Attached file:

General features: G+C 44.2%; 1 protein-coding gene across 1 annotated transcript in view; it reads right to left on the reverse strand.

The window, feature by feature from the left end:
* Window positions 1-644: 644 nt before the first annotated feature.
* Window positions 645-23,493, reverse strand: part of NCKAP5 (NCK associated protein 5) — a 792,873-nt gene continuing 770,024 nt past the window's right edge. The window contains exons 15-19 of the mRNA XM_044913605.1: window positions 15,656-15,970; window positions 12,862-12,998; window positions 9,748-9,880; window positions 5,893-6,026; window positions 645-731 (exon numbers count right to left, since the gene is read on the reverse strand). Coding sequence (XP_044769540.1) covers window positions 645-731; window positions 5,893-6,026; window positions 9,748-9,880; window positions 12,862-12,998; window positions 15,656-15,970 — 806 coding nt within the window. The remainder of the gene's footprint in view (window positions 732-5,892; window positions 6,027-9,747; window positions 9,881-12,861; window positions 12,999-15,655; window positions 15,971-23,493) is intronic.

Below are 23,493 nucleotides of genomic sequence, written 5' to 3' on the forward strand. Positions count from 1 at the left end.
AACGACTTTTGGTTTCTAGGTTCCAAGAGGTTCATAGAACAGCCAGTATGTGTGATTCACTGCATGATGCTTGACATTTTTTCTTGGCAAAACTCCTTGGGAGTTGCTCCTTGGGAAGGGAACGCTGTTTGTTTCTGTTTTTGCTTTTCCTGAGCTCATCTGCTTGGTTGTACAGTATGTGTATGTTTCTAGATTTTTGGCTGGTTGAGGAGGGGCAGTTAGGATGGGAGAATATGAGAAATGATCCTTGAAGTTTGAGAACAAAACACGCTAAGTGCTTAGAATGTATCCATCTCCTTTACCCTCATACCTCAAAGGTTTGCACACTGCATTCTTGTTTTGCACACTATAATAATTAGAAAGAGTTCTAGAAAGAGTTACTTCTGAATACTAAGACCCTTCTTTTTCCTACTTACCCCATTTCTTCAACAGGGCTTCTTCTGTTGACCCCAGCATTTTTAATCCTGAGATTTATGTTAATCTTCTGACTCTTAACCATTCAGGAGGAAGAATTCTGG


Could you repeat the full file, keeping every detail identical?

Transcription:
General features: G+C 44.2%; 1 protein-coding gene across 1 annotated transcript in view; it reads right to left on the reverse strand.

The window, feature by feature from the left end:
* Window positions 1-644: 644 nt before the first annotated feature.
* Window positions 645-23,493, reverse strand: part of NCKAP5 (NCK associated protein 5) — a 792,873-nt gene continuing 770,024 nt past the window's right edge. The window contains exons 15-19 of the mRNA XM_044913605.1: window positions 15,656-15,970; window positions 12,862-12,998; window positions 9,748-9,880; window positions 5,893-6,026; window positions 645-731 (exon numbers count right to left, since the gene is read on the reverse strand). Coding sequence (XP_044769540.1) covers window positions 645-731; window positions 5,893-6,026; window positions 9,748-9,880; window positions 12,862-12,998; window positions 15,656-15,970 — 806 coding nt within the window. The remainder of the gene's footprint in view (window positions 732-5,892; window positions 6,027-9,747; window positions 9,881-12,861; window positions 12,999-15,655; window positions 15,971-23,493) is intronic.

Below are 23,493 nucleotides of genomic sequence, written 5' to 3' on the forward strand. Positions count from 1 at the left end.
AACGACTTTTGGTTTCTAGGTTCCAAGAGGTTCATAGAACAGCCAGTATGTGTGATTCACTGCATGATGCTTGACATTTTTTCTTGGCAAAACTCCTTGGGAGTTGCTCCTTGGGAAGGGAACGCTGTTTGTTTCTGTTTTTGCTTTTCCTGAGCTCATCTGCTTGGTTGTACAGTATGTGTATGTTTCTAGATTTTTGGCTGGTTGAGGAGGGGCAGTTAGGATGGGAGAATATGAGAAATGATCCTTGAAGTTTGAGAACAAAACACGCTAAGTGCTTAGAATGTATCCATCTCCTTTACCCTCATACCTCAAAGGTTTGCACACTGCATTCTTGTTTTGCACACTATAATAATTAGAAAGAGTTCTAGAAAGAGTTACTTCTGAATACTAAGACCCTTCTTTTTCCTACTTACCCCATTTCTTCAACAGGGCTTCTTCTGTTGACCCCAGCATTTTTAATCCTGAGATTTATGTTAATCTTCTGACTCTTAACCATTCAGGAGGAAGAATTCTGG